OUR VIEW: Prepare to vote this Saturday

It was President Franklin D. Roosevelt who is credited with saying that nobody can ever deprive the American people of the right to vote “except the American people themselves and the only way they could do this is by not voting.”

In Terrebonne and Lafourche parishes, where politics is more than a component of government but a spectator sport, the apparent interest of people in political campaigns voiced on supermarket checkout lines and coffee houses doesn’t always signal how many people will vote in a given election.

The selections this year include candidates for governor, state senate, state house of representatives, parish president and representatives for the various parish council districts.

Propositions for yet more amendments to Louisiana’s constitution are also on the ballot.

It is easy to say that the choices available for various offices are slim pickings, although in many cases that approach is easily understandable.

Those instances make for more work on the part of voters, who owe it to themselves and their neighbors to seek out whose views and approach most closely fit their own.

Candidates have certainly made clear that they are willing to discuss issues with voters. Many are traveling door-to-door. Now is the time to answer the doorbell and ask tough questions that matter to us and follow through by taking that information to the voting booth.

Don’t understand the positions of a candidate for a given office or a constitutional amendment? Ask somebody. Many candidates are surprisingly reachable by cell phone this year. Others have Web sites that present their positions.

There is a great deal of talk that has occurred – particularly while our nation was fighting wars on two fronts, in Afghanistan or Iraq – that freedom was at stake, and so worth the blood that was shed on our behalf.

No matter who I vote for, some of us say, the crooks are always going to be in office and they are always going to be looking out for themselves and not us. So why should I bother? Why should I care.

Such statements are rather broad generalizations. But even if they were to hold true, then entry into the system at the very base level – the pressing of a button or the pulling of a lever – is a first step to making change.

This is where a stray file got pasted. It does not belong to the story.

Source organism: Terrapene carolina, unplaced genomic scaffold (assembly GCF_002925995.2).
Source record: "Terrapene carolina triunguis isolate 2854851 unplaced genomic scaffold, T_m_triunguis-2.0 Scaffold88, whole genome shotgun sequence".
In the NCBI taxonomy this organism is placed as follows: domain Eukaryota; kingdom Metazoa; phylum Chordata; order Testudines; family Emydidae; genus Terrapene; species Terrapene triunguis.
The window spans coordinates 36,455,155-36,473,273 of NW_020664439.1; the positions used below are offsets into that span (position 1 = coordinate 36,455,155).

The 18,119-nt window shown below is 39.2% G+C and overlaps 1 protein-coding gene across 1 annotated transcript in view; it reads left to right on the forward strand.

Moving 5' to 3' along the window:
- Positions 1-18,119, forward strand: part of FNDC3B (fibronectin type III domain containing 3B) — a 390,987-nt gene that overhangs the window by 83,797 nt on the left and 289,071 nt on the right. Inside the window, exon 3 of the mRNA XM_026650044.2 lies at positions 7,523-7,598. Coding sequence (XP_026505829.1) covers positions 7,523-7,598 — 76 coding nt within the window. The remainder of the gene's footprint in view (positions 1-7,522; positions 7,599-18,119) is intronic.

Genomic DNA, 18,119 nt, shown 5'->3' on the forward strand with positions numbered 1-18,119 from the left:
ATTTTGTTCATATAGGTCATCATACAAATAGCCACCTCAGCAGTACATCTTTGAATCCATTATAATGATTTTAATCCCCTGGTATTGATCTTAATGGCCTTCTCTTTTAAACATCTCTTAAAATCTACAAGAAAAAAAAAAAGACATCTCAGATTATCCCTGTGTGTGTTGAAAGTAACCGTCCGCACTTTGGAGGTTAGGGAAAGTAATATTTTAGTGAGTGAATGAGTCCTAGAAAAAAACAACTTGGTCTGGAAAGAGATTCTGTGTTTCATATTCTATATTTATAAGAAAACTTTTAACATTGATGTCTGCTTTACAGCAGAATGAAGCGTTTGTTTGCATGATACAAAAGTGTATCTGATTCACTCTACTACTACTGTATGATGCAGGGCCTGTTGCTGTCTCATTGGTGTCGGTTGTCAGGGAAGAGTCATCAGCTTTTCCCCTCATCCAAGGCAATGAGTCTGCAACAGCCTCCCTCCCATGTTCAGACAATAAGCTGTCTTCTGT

We can make our choices to the best of our ability, and once that is done be sure to follow what our lawmakers and executives do or don’t do.

We can familiarize ourselves with the issues they work with, and if we are still convinced that nobody is doing the job that should be done, we can even run for these offices ourselves. Some people who are waging campaigns this year have said they were motivated in just such a way.

While we don’t relish the idea of suggesting that anyone do a job in a half-baked way, if we feel comfortable making a choice for is only one of many on a local ballot, then we should still go and make that choice, so that it can be counted and matter.

Every tax dollar we pay, whether through sales taxes or state income tax or millages, is dedicated for the most part to its ultimate purpose by the representatives in Baton Rouge, or right here in our parishes.

Executives like parish presidents have control of vast sums of money that belong to all of us. There is no greater a vested interest in the outcome of an election by having a say in how the money we pay out is spent.

Jobs and other opportunities are at stake as well. One constitutional amendment up for the vote would create a special category of funding a the state level for transportation, and another would create a transportation infrastructure bank. Another will change what topics the legislature may decide on when it meets. Another removes a current tax exemption for property in Louisiana owned by other states.

Those ballot measures can be daunting certainly. But there are people ready to help inform you. The Public Affairs Research Council of Louisiana’s Web site, parlouisiana.org, has helpful descriptions of the amendments in plain English. Or they can be called at 225-926-8414. Someone will be happy to help.

Elections are Saturday. Take the time now to learn what you still need to know. Then don’t forget to vote.